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New Realities of Secondary Teachers' Work Lives


reviewed by Nina Bascia - 2006

coverTitle: New Realities of Secondary Teachers' Work Lives
Author(s): Pam Poppleton & John Williamson (Eds.)
Publisher: Symposium Books, Oxford
ISBN: 18373927142, Pages: 319, Year: 2004
Search for book at Amazon.com


This book joins a small but growing number of comparative studies of teachers’ work lives that demonstrate the ways in which context – broad social, economic and political realities, current reform as well as reform history, and cultural and professional values about teaching and teachers (Broadfoot and Osborn, 1992; Louis, 1990) – matter to the nature and quality of teaching.  Cross-school, -district, -state/province and –national studies provide powerful evidence of the range of different conditions within which teaching occurs. Comparative studies serve to make the familiar strange, allowing us to examine more critically the conditions we take for granted in our own contexts.  In recent years, as the reality of change has become impossible to ignore in any study of teaching, whatever the presenting focus, and as policy idea borrowing has become more prevalent internationally, researchers increasingly have turned their attention to comparative studies of teachers’ perceptions of and responses to educational policy change across national boundaries (see for example Ball, 1998; Helsby, 1999; Osborn, et al., 2000).


New Realities of Secondary Teachers’ Work Lives is a cross-national study of teachers’ perceptions of recent policy effects on their work. Quantitative and qualitative data were collected in these countries by a nine-country consortium of researchers – in Australia, Canada, People’s Republic of China, England, Hungary, Israel, the Netherlands, South Africa, and the US – who employed common data collection protocols (always a challenge given the different realities and interpretations that exist across cultures and jurisdictions) but differed to some extent in terms of sampling logistics and the ways they focused their single country reports.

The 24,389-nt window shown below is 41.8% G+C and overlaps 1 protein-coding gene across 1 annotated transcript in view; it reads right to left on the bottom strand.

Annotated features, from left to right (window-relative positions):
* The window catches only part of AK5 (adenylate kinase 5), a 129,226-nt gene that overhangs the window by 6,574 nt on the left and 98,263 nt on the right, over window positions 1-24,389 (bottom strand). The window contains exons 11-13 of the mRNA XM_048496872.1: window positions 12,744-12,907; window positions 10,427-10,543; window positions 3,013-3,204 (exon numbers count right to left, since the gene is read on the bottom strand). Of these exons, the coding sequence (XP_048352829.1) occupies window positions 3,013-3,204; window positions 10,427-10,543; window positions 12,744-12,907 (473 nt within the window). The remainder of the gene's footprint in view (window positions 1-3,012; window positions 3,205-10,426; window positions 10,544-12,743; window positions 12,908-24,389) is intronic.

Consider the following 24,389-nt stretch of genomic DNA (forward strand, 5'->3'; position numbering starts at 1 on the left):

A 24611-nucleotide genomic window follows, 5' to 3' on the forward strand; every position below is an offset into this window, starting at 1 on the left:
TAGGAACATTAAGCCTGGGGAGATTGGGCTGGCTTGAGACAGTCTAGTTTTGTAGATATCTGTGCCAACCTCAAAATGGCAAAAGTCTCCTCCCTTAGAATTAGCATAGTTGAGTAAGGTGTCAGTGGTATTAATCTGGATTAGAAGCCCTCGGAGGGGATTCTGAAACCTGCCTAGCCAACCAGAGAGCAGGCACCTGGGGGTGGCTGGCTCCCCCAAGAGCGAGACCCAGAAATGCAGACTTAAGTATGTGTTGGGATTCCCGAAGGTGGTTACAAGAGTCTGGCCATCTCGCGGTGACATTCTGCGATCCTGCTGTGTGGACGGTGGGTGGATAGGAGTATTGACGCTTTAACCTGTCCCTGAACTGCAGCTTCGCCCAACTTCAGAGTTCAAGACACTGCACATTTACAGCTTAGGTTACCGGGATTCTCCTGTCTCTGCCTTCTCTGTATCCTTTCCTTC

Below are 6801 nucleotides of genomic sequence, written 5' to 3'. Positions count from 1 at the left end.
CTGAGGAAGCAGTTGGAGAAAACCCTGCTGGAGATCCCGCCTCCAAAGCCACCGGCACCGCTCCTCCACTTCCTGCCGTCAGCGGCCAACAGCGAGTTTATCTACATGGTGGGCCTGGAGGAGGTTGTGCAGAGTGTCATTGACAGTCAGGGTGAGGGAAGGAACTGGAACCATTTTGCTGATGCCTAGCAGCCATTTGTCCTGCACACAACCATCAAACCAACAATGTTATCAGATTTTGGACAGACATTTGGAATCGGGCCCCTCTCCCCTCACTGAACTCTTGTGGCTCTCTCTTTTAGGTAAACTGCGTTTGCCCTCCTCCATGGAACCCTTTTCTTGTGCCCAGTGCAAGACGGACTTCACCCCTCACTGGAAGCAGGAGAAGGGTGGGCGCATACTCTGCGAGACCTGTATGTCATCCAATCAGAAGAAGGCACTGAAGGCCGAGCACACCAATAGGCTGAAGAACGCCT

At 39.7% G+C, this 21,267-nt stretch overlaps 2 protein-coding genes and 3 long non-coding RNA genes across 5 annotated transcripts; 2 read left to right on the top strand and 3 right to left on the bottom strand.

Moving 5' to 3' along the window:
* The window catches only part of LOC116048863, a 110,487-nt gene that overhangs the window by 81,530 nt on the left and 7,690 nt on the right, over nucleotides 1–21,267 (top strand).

The overall research project is an attempt to understand the factors that contribute most strongly to teachers’ positive or negative experiences of change.  Toward this end, the authors present a useful typology of educational policy types that focuses on different domains of educational practice: “reform” is equivalent to whole system change, emphasizing a redistribution of power and authority – either devolution or centralization – and the ensuing consequences; “restructuring,” or changes to school organizations, again focuses on shifts in authority, this time between teachers and school administrators, and between schools and district or state decision makers; and “innovation,” which refers to direct changes to teachers’ work, either efforts to enhance and affirm teacher agency and later to proscribe curriculum and pedagogical practice. Also emphasized are the locus of control for change – in other words, the proximity or distance from teachers themselves – as well as work intensification and the relative autonomy teachers have in relation to policy change.


The first section of the book is the equivalent of a series of snapshots that authors and readers alike must attempt to draw into a coherent narrative. This shapshot quality is the result, first, of sampling strategies – the selection of up to fifty teachers in each country, usually but not always in one or two geographic areas rather than more broadly – a single state in the US, two Australian states, one city – Shanghai – in China. While researchers took some pains to provide context by describing pertinent national economic and political conditions and educational governance structures, they could not or at least did not provide a sense of the extent to which the jurisdiction(s) from which their sample was drawn was representative of that country as a whole. The country cases resemble snapshots in a temporal way as well: the study was undertaken in the mid- to late 1990s; teacher participants were asked to identify “three examples of changes that they had experienced within the past five years” (p. 16) but they were not asked about the extent to which the pace or intensity of change had increased in comparison with earlier periods of their careers. The final section of the book, to its credit, acknowledges the limitations of this approach.